Friday, the 88th day of the legislative session, will be historic, but not in a good way:
Income taxes: Rep. Paul Seaton of Homer will introduce income tax legislation onto the House floor for a vote. Democrats will insist HB 115 is needed to patch the fiscal gap. It will likely pass the House on a caucus vote after Republicans state their lengthy objections.
Oil taxes: Senate Resources is hearing HB 111, the House Democrats’ plan to scrape more taxes out of oil companies in Alaska.
Catastrophic oil prediction: But neither the income tax nor the oil tax hold a candle to what’s happening in Senate Finance.
The 2018 oil production forecast (Revenue Sources Book) will be presented by the Walker Administration, and legislators are now hearing that the Revenue Department predicts an unheard-of 12 percent drop in throughput in the Trans Alaska Pipeline System (TAPS) in 2018.
No one that Must Read Alaska spoke to tonight could ever recall such a year-over-year reduction in production.
“It’s a catastrophic prediction,” said one industry insider. “I don’t know how they could arrive at that number.”
The Walker Administration is predicting that Alaska oil production will drop to its lowest point in history.
Senate Finance convenes at 9 am, and at the microphone will be Department of Natural Resources Commissioner Andy Mack, and Revenue Commissioner Randall Hoffbeck.
The two will be presenting a forecast that predicts an actual swing of 14 percent in production from fiscal year 2017, which ends in July.
This is the second forecast produced in-house by the Department of Natural Resources. Prior to last July, it had been done by a third party contractor.
In 2016, the department predicted a 7 percent drop for fiscal year 17. The actual production is up by 2 percent, which means the department missed by 9 percent.
“What’s remarkable is that they were already several months into the fiscal year when they were forecasting that, and they still missed by 9 percent,” said one long-time analyst.
Now, the spring forecast for next fiscal year has a reduction never before seen in the history of the pipeline.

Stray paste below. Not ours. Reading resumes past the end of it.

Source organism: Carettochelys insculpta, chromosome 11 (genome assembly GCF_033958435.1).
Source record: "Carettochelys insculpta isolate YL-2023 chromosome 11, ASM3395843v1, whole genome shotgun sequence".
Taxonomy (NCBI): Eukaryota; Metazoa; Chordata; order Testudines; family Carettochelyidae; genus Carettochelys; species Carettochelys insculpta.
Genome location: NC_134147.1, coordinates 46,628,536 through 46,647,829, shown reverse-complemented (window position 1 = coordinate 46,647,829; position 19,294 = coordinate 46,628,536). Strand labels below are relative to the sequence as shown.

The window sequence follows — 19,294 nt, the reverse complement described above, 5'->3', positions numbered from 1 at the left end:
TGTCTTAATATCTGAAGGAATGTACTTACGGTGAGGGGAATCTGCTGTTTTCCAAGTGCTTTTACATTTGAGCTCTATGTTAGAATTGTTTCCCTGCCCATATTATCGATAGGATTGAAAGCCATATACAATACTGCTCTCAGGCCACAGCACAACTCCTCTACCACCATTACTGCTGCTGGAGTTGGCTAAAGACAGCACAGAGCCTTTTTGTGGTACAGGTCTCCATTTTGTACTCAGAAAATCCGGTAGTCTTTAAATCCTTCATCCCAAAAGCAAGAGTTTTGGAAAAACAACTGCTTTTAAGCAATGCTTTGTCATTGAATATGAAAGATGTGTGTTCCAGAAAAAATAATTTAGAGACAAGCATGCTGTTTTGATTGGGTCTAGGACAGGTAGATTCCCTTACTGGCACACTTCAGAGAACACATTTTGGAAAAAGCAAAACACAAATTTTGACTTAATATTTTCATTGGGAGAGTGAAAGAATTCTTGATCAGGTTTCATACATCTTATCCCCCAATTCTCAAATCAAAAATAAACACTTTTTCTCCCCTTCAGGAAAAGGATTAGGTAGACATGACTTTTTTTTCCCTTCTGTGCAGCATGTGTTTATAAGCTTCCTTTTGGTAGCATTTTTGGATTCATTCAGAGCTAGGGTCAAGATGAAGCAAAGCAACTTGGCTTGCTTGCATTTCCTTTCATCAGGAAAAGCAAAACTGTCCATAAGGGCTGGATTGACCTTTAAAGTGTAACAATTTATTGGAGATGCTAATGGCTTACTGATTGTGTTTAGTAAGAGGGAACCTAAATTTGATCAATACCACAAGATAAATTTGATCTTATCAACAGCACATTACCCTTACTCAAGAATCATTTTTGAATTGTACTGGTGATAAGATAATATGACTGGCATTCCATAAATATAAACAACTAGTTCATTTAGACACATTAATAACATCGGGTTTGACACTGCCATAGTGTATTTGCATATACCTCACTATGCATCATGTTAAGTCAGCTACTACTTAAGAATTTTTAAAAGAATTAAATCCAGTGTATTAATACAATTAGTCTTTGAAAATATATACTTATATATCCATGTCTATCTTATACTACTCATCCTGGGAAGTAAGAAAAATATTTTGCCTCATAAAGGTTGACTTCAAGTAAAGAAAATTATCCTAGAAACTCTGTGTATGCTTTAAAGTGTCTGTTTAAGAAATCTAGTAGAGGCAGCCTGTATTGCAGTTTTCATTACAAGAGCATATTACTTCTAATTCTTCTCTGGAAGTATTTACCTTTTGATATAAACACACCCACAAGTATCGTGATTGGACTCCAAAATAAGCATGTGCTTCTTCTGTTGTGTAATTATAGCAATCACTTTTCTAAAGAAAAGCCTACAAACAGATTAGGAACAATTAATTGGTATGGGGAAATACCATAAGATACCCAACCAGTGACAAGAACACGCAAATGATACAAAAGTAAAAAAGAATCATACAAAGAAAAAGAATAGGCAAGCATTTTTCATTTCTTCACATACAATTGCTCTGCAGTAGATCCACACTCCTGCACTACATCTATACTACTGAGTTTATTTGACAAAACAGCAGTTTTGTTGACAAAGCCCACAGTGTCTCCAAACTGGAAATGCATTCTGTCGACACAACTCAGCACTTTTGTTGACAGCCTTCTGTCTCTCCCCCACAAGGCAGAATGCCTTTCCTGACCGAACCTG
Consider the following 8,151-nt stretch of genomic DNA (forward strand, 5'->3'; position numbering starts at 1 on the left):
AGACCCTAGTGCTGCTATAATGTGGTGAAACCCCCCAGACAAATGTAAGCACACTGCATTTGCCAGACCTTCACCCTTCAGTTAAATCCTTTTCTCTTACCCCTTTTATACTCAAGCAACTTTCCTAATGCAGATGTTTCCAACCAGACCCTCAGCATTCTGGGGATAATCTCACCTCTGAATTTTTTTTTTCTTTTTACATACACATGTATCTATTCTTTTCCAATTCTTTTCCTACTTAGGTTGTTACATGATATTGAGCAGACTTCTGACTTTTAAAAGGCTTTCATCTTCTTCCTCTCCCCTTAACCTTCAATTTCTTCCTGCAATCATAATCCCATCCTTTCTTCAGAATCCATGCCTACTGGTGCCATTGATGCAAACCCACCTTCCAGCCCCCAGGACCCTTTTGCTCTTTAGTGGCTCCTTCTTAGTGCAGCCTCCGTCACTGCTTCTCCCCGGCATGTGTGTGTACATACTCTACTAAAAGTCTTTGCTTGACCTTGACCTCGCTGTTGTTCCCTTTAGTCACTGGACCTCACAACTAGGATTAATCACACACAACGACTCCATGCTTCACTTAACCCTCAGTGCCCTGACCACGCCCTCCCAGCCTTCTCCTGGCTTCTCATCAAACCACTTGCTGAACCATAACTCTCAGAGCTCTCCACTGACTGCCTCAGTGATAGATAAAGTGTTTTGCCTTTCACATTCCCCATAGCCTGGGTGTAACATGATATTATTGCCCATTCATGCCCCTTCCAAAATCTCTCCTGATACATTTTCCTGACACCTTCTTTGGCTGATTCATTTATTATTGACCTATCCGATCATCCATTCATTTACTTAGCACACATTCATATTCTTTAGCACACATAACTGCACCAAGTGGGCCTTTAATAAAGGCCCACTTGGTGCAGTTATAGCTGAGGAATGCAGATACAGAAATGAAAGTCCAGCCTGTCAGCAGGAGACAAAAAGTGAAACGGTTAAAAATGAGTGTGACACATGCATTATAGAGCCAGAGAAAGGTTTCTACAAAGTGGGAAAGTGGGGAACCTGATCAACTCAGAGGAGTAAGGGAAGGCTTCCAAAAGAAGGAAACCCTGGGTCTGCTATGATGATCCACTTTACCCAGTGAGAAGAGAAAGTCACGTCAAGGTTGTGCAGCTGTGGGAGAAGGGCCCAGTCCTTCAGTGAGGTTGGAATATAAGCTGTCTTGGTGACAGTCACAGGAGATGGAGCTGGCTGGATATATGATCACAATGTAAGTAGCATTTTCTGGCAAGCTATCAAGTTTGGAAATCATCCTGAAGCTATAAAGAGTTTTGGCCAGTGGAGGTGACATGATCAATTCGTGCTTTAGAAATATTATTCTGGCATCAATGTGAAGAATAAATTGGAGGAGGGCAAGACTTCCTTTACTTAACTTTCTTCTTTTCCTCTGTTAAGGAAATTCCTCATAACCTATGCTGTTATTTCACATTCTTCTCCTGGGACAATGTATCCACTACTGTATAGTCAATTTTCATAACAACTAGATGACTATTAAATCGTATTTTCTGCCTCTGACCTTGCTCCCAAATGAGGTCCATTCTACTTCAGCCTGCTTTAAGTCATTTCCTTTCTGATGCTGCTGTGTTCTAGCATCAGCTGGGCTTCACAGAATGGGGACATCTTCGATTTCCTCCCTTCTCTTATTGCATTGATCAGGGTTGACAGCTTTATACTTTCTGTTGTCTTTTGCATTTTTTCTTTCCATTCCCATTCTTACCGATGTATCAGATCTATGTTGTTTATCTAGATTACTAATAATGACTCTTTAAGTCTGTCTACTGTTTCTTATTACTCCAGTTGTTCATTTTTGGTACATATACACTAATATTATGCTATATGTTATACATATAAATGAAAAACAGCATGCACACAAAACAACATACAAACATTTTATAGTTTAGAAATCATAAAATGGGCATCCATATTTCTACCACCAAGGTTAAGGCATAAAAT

Kara Moriarty of the Alaska Oil and Gas Association was doubtful.
“We don’t expect to see that kind of drop and we will be keen to see what they are basing their prediction on,” she said.
OIL PRODUCTION HAS BEEN GOING UP
The first quarter for 2017 has been promising, with a four percent increase in production over the first quarter of 2016.
This month, throughput actually hit 570,000 barrels per day at one point. Yesterday, the throughput was 557,708 barrels.
In fact, the lowest throughput in the history of TAPS was in 2014, when oil production dropped to 513,441 barrels. That’s when Senate Bill 21 was passed and companies began investing again.
Now, the Walker Administration is predicting production at 459,000 barrels a day, nearly 100,000 barrels fewer than today’s production.
There are a couple of ways this radical forecast can be explained: Either the Department of Natural Resources doesn’t have good modeling capabilities, or it is cooking the books to show less revenue in order to push through HB 115 and HB 111, income taxes and higher oil taxes.
“This is part of a Walker pattern to manipulate the public consent and outrage, with numbers that literally defy reality,” one analyst said. “I remember when under ACES decline was 4-6 percent, and people were freaking out. Now it’s 12 percent? This is a political forecast, not an oil forecast.”
In just nine years, according to Walker’s forecast, the pipeline will need to be shut down because the flow of oil will be too low to move it safely.
Any amount below 350,000 barrels a day is thought to be untenable, and could lead to breakages in the portions of the line that are underground, due to pressure from frost heaves.
Must Read Alaska will be posting new information as it becomes available, so check back.